His clammy, guilty hand retracted from where he placed it on my knee and he recoiled into himself. Something deep inside me snapped in that moment and I swear to God it’s what a Pokemon must feel like when it’s evolving. I turned into a motherfucking Charizard. I inhaled a room full of hot, gross lies and self-doubt and sadness, and exhaled and absolute hellfire bitch-rage of done with this. He started to sob. I felt the veins in my neck pulse as I screamed and shook the walls and maybe a light bulb blew out I don’t really remember. He kept crying and turning his head away from me. I didn’t care.
“I can’t look at you. I can’t look at what I did to you,” he said through sobs. That made me angrier. This escalated inside of me to something that surpassed just my relationship with him. It was a dissemination of my self-doubt. It was a double barrel, sawed-off shotgun point blank at my past.

“Look me in my fucking face.” I was met with the eyes of a terrified boy. I suddenly felt disgusted. He was scared. He had no idea what he caused but he still caused a whole pile of shit. I didn’t feel bad for him. I pitied him – someone who was almost 30 years old and clearly never had experience in one of the greatest gifts on this earth – a genuine human relationship.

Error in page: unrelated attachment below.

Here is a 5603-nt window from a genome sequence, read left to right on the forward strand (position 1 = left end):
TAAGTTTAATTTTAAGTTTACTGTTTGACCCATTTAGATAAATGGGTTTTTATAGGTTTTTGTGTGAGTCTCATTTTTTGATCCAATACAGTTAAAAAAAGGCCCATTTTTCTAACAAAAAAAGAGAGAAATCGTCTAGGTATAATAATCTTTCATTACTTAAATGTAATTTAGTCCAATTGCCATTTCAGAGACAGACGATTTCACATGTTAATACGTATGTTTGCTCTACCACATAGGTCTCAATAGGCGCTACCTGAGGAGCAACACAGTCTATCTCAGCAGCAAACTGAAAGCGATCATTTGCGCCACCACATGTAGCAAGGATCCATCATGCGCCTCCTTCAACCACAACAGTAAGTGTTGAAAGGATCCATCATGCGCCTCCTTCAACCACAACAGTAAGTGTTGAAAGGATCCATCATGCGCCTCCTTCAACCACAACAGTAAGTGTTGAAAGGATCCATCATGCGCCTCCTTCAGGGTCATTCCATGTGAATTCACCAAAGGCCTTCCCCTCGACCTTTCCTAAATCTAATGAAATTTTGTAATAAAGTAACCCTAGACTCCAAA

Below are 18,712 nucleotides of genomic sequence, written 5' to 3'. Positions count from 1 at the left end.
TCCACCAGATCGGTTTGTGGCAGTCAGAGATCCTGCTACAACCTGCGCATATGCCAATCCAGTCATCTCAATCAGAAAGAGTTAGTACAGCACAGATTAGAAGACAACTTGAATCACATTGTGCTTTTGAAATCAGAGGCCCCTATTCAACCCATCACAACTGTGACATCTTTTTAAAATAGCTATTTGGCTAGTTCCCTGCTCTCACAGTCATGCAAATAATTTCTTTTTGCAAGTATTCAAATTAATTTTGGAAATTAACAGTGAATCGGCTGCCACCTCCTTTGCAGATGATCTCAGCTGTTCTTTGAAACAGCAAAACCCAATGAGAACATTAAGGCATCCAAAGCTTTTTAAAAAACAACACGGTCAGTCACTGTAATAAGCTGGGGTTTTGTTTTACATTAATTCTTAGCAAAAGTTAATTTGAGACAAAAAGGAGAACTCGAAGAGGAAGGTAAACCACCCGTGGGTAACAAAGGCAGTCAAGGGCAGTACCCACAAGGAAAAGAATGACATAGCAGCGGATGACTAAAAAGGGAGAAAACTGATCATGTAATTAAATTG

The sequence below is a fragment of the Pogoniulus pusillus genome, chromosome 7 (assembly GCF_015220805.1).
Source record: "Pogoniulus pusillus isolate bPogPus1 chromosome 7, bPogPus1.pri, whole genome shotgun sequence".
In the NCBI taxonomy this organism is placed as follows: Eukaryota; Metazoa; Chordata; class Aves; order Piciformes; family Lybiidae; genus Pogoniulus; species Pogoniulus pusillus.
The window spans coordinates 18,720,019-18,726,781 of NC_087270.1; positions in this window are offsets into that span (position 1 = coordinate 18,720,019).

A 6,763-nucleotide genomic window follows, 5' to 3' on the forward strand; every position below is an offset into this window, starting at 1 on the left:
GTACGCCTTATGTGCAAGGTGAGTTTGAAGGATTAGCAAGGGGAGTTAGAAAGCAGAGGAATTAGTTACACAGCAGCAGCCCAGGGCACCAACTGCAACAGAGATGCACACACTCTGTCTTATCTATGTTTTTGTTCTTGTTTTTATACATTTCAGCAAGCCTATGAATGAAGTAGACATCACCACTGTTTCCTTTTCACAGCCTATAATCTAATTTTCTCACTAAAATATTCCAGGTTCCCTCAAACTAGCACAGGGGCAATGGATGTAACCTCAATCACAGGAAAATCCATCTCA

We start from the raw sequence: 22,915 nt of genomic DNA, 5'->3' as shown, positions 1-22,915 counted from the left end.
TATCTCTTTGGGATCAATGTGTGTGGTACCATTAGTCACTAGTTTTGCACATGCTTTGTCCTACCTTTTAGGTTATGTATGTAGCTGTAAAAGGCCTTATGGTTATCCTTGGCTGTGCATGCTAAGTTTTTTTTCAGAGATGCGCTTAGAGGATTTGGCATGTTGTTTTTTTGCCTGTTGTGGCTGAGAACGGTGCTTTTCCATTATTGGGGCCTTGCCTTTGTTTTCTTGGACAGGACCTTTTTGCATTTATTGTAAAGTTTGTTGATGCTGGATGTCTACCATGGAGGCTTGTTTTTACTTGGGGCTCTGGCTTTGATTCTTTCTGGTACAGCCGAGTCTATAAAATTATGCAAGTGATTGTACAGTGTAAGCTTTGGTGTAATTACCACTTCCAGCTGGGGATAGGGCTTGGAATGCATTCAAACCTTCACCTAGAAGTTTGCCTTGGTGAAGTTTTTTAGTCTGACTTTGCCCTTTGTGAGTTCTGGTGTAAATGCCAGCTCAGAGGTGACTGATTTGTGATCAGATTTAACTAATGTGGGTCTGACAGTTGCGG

“Who the fuck are you?”

The evening disintegrated. There was so much crying and him begging me to not leave his life – me foolishly considering taking him back because I still couldn’t entirely believe that he did all the things he did. After he left my house that night he told me he really loved me. I went back upstairs and sat on my bed, alone, with the stench of regret and the death of our relationship hanging in the air. The girl he cheated with reached out to me. He left her a two-minute voicemail on his way back from my house, begging her for a second chance too. I got my house key back three days later; he wouldn’t respond to me for fear or shame – I don’t really know. More tears, more anger – but most of all, confusion, and I was rid of the situation. I never deleted his number. I couldn’t. No one could hate him more than he hated himself, and it felt good to know he knew I was still there, existing in the world. His actions were unforgivable. Then again, even Mark Twain asked, “But who prays for Satan?”